This is out of order. It was years after his conversion before Lassic began wearing his signature "evil looking" armor. His "corrupt" rule began with him altering the personnel in his administration. Certain key members of the government, parliament, and nobility were induced to join the cult. Resistors to the change in policy were fired or "retired" for various reasons and replaced by more loyal and corruptible men and women. A few of King Lassic's more outspoken and powerful detractors simply vanished under mysterious circumstances.
Lassic's first appearance in his threatening suit of armor marks the point at which his power consolidation was essentially complete and irreversible, but the change of the rule of Algol by the democratic King Lassic to that of the corrupt King Lassic did not happen overnight, it took years.
Outrageous taxes became a burden on everyone. Business on all three planets shut down and entire towns fell into decay. There was no way for the people to make any money.
Hyperbole. Crushing taxes and burdensome laws favoring Lassic's allies and cronies were imposed, the economy did fall into a depression, some towns and cities were hit much harder than others and suffered a steep decline, but productive activity didn't simply stop. People weren't starving in the street... yet.
One should also note that the government propaganda machine was going strong right up to the end of Lassic's reign, justifying the "need" for all his onerous laws and taxes. Most people knew that King Lassic had gone bad, but very few suspected just how bad. Few thought, for instance, that inducing economic collapse was his actual intent.
As time passed and the people suffered, horrible creatures and monsters began to stalk all three worlds. When the dead came back to life, the people feared the worst and guessed the truth. Through black magic, Lassic had become an evil tyrant.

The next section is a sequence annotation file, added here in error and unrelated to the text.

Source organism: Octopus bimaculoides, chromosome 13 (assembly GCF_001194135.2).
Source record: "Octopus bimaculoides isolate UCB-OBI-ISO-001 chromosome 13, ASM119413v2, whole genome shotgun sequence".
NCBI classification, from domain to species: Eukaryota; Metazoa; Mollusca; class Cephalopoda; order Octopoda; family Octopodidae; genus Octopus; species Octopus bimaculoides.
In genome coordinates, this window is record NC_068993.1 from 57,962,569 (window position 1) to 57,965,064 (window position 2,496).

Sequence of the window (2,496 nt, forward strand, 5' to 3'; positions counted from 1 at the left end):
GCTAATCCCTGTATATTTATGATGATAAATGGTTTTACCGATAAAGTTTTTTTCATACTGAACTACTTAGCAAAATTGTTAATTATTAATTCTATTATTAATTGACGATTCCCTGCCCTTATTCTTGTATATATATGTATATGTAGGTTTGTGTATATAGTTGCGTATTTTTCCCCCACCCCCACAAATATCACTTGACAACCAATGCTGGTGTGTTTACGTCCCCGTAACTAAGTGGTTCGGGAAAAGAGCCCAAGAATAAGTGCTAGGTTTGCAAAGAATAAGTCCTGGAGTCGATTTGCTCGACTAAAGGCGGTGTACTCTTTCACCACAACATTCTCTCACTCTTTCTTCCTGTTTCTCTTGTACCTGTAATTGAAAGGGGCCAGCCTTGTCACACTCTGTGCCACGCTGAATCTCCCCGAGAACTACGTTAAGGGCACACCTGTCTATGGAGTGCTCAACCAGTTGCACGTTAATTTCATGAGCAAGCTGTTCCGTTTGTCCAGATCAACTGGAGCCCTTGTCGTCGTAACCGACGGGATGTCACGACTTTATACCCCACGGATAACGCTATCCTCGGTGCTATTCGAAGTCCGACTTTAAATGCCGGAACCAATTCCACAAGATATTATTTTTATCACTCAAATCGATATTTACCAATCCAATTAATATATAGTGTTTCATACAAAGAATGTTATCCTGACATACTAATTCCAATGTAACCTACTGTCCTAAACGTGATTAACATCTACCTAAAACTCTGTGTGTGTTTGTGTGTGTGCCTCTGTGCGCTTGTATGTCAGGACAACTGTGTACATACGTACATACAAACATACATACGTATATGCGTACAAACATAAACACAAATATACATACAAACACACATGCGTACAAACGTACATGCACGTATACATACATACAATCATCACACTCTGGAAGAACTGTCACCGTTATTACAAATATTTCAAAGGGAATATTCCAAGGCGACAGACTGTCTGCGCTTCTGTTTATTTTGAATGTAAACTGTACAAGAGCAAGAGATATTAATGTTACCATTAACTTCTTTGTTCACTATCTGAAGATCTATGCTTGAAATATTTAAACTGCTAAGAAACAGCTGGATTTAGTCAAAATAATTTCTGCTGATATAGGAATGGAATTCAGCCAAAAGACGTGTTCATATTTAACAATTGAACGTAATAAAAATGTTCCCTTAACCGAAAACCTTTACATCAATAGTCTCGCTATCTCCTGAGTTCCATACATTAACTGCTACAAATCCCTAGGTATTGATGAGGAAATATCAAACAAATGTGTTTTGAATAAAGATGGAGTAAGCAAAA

This is essentially true. Though one should note that, first, the coming of the monsters did far, far more to damage Algol civilization than any of Lassic's taxes and corrupt laws. This is what caused entire towns and rural regions to fall into decay and abandonment. This is when some people started to starve. Second, the author here implies that it was Lassic himself who brought about the planet infesting hordes of monsters. While there is evidence that this may have been the case, there are also plausible theories that Lassic's corruption and the coming of the monsters were both the result of a dark, less visible force at work in Algol, and that Lassic and the monsters had nothing directly to do with one another.
But where there is evil there is also always good. Brave individuals began to rally in secret against Lassic. But his Robotcops were ruthless in hunting out these defenders of the people. One was Nero, a spaceport worker in Camineet, the central town on Palma. Long ago, his father had disappeared trying to learn Lassic's evil secrets. Now, the Robotcops had crushed Nero as well. Before he died, he passed on his short sword and his quest to his sister, Alis. He also told her to find a brave fighter named Odin.
In spite of the way the author both over-dramatizes and over-summarizes these events, this paragraph is -- to the best of my knowledge -- essentially true.
Alis raised the sword to the sky and vowed that Nero's death would not go unavenged!
This one... not so much.